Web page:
Review: Ohio cop used 'unreasonable' force in apparent kick
The Columbus Division of Police announced the finding in the case of an April 8 arrest
By Andrew Welsh-Huggins
COLUMBUS, Ohio — An officer used "unreasonable" force that wasn't part of his training when subduing a restrained suspect in a way that appeared to show him kicking the suspect in the head, police in Ohio said Wednesday.
The Columbus Division of Police announced the finding in the case of an April 8 arrest that followed an investigation into reports of a man with a gun who had threatened to shoot up a house and everyone inside. Police said shots were fired during the confrontation and an officer was elbowed.
A video taken that day shows a Columbus officer restraining a prone man and preparing to handcuff him when a second officer arrives and appears to kick him in the head.
Police have said the second officer, identified as Zachary Rosen, reported his action under standard police procedure for when force is used.
"Are you serious, I've got cuffs on sir," suspect Demarko Anderson is heard on the video, according to a review of the incident by Columbus Deputy Chief Thomas Quinlan released Wednesday.
"This statement was recorded contemporaneously with the video capturing Mr. Anderson's head, raised high in the air, smashing into the pavement, and bouncing back up high in the air as the officer used force, indicative of a strike to the head," Quinlan's review said.
In the review, obtained by The Associated Press through a records request, Quinlan also questions officer Zachary Rosen's justification of using force because he believed Anderson was still armed.
Fear made no sense given that Anderson wasn't searched for several minutes after the kick, the review said.
Rosen also continued to use profanity long after it could be considered acceptable, indicating he was "operating off adrenalin." Rosen "continues to engage Mr. Anderson potentially escalating the situation, not de-escalating the situation," the review said.
"The strike/stomp was an untrained technique and was found to be unreasonable," police said in a statement.
The case goes next to a police discipline committee.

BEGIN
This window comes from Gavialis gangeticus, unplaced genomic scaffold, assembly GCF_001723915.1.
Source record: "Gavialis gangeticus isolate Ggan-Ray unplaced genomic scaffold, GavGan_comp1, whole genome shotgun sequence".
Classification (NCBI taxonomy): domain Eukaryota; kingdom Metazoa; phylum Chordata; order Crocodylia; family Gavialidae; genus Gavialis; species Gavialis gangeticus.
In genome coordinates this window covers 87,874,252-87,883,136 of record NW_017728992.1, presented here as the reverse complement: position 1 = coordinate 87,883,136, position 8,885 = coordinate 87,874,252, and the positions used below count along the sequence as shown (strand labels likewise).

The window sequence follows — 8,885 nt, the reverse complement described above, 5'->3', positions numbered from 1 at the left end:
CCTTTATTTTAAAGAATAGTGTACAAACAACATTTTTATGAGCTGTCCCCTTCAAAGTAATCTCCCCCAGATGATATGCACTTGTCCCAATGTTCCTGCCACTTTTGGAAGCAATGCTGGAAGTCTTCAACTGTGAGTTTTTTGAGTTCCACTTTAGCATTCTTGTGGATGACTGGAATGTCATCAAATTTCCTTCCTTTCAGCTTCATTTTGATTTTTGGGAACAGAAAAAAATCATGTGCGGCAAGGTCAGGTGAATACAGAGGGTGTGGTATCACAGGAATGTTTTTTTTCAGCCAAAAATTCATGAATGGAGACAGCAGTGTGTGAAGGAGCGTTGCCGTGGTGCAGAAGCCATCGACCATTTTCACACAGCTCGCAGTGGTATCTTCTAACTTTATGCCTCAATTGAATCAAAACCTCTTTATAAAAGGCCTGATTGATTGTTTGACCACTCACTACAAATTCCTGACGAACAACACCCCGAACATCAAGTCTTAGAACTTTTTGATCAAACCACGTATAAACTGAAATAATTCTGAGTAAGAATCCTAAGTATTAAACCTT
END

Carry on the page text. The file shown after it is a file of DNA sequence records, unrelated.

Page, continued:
Jason Pappas, president of the local Fraternal Order of Police chapter representing Rosen, said Rosen was justified because of the circumstances that day, including the shots fired and the assault on the other officer.
"Based on the totality of the circumstances, this would have been a justified deadly use of force situation," Pappas said. "However, the officers used less force than allowed, showing restraint in their actions."
Pappas also noted that a sergeant, lieutenant and commander all cleared Rosen before the deputy chief's finding.
Police Chief Kim Jacobs said last month she was fast-tracking the investigation. That included a review of the citizen-generated video, along with cruiser dashcam video and statements from witnesses and other officers.
Anderson, 22, has pleaded not guilty to charges including improper handling of a firearm and aggravated menacing. A message was left with his attorney seeking comment on the police announcement about the use of force.
Police also have confirmed that Rosen was one of two plainclothes officers who fatally shot a man in the city last year.
Rosen and the other officer told investigators they shot 23-year-old Henry Green in June 2016 after he fired on them and that they feared for their lives, according to records released last month. The two also said in written statements that they shouted, "Police!" before opening fire.
Rosen was awarded a departmental medal of valor for helping rescue a man in 2012 while dodging downed powerlines, according to his personnel file. The man, trapped in his vehicle, had suffered a severed foot after his car hit a utility pole during a thunderstorm.